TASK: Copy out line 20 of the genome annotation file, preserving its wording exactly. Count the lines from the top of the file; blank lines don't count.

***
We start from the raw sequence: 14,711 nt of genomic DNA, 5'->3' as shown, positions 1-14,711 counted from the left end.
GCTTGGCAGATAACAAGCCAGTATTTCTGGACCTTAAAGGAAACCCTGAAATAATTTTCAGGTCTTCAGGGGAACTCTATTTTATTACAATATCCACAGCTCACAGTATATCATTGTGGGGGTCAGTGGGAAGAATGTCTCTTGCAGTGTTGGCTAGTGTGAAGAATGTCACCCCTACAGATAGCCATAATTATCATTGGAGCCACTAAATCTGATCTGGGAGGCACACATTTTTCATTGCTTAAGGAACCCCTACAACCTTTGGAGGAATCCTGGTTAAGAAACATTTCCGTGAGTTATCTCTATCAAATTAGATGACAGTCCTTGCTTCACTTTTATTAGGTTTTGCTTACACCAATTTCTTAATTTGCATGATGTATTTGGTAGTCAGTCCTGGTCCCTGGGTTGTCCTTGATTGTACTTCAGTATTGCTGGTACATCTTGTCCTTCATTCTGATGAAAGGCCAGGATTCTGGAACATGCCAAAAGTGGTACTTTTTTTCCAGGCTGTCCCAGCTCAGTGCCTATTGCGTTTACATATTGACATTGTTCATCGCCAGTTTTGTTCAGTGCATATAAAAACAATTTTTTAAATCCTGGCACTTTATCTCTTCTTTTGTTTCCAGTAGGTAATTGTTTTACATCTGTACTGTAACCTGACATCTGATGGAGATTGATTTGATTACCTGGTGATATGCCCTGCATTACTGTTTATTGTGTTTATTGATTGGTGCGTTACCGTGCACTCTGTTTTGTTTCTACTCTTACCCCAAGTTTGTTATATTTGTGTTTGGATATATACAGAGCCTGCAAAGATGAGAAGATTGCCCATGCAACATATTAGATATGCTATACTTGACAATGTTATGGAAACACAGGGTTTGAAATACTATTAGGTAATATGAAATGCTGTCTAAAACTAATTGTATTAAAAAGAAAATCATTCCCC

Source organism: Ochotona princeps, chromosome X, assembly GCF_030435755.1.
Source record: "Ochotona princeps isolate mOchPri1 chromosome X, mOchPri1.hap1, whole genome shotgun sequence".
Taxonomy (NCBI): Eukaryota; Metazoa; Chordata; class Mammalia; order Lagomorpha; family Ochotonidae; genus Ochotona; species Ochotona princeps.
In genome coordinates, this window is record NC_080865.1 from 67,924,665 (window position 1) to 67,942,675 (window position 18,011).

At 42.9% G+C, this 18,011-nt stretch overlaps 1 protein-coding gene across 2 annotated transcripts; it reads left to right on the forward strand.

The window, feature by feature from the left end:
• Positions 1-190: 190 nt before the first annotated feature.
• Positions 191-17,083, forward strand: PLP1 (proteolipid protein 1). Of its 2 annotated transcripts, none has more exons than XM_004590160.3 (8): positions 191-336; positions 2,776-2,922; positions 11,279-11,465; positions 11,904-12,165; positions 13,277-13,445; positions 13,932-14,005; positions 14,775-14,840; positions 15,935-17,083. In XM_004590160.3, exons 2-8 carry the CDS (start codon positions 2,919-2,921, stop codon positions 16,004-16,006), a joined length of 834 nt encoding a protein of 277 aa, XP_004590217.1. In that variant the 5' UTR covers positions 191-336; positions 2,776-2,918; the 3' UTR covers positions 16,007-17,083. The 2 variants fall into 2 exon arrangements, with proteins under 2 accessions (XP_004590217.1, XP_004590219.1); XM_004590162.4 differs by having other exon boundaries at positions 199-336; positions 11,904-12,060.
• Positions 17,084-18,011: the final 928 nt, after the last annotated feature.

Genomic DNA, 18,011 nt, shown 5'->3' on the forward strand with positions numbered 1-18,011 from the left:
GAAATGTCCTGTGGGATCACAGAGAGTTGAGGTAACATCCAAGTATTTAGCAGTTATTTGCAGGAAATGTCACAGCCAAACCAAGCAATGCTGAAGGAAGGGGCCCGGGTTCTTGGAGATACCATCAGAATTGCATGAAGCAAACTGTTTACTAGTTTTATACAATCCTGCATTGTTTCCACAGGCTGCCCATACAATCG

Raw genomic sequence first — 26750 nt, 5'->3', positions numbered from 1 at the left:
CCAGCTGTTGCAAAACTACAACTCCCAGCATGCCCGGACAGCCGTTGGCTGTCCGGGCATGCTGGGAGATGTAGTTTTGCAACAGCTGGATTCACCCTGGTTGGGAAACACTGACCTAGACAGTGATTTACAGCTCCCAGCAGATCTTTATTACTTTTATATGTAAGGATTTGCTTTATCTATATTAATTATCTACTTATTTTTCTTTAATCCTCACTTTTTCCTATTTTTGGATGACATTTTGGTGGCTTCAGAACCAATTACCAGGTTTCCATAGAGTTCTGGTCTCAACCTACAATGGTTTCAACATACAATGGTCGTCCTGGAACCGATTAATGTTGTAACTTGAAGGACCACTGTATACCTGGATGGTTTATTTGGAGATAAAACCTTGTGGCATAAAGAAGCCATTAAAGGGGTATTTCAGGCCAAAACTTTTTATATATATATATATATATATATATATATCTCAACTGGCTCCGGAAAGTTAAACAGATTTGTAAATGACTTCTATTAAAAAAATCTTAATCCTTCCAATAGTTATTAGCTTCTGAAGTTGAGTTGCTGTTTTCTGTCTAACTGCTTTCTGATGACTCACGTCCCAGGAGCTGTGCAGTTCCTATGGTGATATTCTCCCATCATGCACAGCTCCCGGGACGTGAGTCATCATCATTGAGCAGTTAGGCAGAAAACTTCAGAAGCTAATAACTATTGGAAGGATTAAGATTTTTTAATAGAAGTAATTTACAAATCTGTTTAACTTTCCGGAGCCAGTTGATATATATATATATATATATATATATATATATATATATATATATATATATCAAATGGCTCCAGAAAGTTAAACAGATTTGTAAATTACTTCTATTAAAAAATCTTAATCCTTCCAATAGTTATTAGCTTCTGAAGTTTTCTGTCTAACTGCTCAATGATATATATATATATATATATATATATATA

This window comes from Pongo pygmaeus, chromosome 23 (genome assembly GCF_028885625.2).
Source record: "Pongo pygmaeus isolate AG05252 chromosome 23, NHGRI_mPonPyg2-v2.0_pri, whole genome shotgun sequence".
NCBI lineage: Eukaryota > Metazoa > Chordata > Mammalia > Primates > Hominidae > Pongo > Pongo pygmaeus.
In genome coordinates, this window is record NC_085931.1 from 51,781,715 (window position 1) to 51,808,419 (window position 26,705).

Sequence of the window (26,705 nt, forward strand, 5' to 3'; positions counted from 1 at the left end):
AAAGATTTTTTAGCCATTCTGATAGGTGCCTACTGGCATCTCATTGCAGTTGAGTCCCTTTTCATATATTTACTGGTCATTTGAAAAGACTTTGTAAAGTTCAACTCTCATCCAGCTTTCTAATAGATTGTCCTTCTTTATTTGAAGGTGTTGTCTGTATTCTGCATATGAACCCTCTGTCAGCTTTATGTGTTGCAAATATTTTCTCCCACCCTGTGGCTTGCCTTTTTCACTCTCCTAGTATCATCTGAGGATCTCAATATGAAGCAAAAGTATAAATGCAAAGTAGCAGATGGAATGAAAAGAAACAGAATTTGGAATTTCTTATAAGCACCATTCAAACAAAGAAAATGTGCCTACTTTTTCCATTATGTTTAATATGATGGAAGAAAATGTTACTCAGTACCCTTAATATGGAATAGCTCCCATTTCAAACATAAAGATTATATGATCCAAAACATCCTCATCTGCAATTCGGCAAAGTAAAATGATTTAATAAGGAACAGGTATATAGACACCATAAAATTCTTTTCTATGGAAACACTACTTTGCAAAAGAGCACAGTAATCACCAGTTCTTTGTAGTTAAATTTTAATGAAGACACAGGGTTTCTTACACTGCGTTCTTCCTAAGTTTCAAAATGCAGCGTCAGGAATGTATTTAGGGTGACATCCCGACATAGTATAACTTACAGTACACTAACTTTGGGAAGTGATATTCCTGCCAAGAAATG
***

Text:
Sequence of the window (26,705 nt, forward strand, 5' to 3'; positions counted from 1 at the left end):